The Standard Days Method is a type of calendar method which you can only use if you have regular cycles. Also, the cycles should be between 26 and 32 days (not more, not less) and you commit to abstaining from unprotected vaginal intercourse from day 8 to day 19 of each cycle. A lot of rules right? Nevertheless, many women are compatible with this method and it’s far easier to understand than most others.

For birth control, I would definitely advise against using this method, since statistics show it’s only 88% effective, but it can definitely work for pregnancy planning.

CycleBeads has a maturely designed interface in which you can see a calendar, and an image of CycleBeads (a virtual representation of the special string of beads that women traditionally used for SDM, hence the app’s name) showing your fertile window and the day predicted to be your next period start date.

You can set personalized alerts for your fertile days, to notify you when your fertile window is ending as well as when the next period is likely to start. Furthermore, you can setup alerts to remind you to enter your period start date, or when you had a cycle outside the permitted range.

There’s also the option to create custom notes and CycleBeads can show you your cycle data history including the length and start dates of previous cycles and if they were in the optimal range for the method to be accurate.

Fertility Diary Free

Fertility Diary Free does exactly what it’s name says, in a clean, functional interface worthy of Windows Phone. While this platform doesn’t lack fertility/period tracking apps, the ‘flowery, girlish’ themes seem to be in trend here too, and I’m glad Fertility Diary is not one of them.

The app lets you enter and track your periods, weight, basal body temperature, moods, symptoms and intercourse. As any reliable fertility app should, this one also uses an intelligent ovulation prediction algorithm based on multiple methods that uses the information you choose to enter.

In the dashboard, the app shows you a fertility percentage and you can see all your fertile and period days in the calendars. The app also supports irregular cycles but I do think the paid version is definitely worth $1.99 and you have a free 7-day trial to see what it’s all about.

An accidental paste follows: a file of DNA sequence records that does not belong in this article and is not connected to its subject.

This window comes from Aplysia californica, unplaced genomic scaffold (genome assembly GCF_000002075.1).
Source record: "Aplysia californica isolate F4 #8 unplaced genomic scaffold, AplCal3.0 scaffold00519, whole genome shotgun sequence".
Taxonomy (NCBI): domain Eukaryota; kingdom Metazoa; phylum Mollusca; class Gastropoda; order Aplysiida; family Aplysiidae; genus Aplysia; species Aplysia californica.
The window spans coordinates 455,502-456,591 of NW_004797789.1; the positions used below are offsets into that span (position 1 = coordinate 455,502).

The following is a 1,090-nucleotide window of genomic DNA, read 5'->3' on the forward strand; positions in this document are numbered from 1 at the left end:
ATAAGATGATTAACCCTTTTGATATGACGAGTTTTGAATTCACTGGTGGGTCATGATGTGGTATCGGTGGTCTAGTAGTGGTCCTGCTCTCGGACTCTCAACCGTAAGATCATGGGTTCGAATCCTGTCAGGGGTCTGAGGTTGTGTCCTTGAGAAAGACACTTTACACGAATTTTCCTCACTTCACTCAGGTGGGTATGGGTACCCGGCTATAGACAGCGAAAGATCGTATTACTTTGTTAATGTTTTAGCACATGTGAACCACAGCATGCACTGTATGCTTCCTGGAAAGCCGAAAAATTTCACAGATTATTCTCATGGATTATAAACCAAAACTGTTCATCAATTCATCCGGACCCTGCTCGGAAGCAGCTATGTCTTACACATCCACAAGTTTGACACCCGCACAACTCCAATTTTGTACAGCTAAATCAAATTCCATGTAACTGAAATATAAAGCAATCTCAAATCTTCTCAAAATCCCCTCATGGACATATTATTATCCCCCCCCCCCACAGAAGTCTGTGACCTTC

Besides removing adds, the upgrade packs more features like the ability to override ovulation prediction, password protection, backup and restore, a Live Tile showing the most important period and fertility information, an advanced BBT chart and more interface customization options among others.


LoveCycles is another very good app available on Windows Phone you can use to track your period and fertility periods. It’s true the layout is a bit feminine – although bearable and definitely doesn’t seem intended for little girls that still wear their hair in pig tails.

The built-in menstrual cycle calendar shows information using easy to understand color codes and the app does have a fertility and next periods prediction feature. While its description doesn’t mention which or how many methods it’s using, users are praising it for its accuracy.

LoveCycles lets you customize the length of your menstrual cycle and flow and the usual data types are supported for input, such as your mood, symptoms, temperature, love and weight, but also custom notes. You can view graphs for your weight and temperature, as well as statistics and history.

The app was made to be useful for both conception and contraception so you can set reminders for next cycle, safe/unsafe/fertile phases and PMS symptoms. The Live Tile  shows the expected start date for the next period and you can easily share cycle data via email.

The $4.99 upgrade is a bit on the pricey end, but you can definitely stick with the free version if you can tolerate the occasional full-screen ad.

Let us know about your experience with period/fertility tracking apps and which are your favorites in the comments section!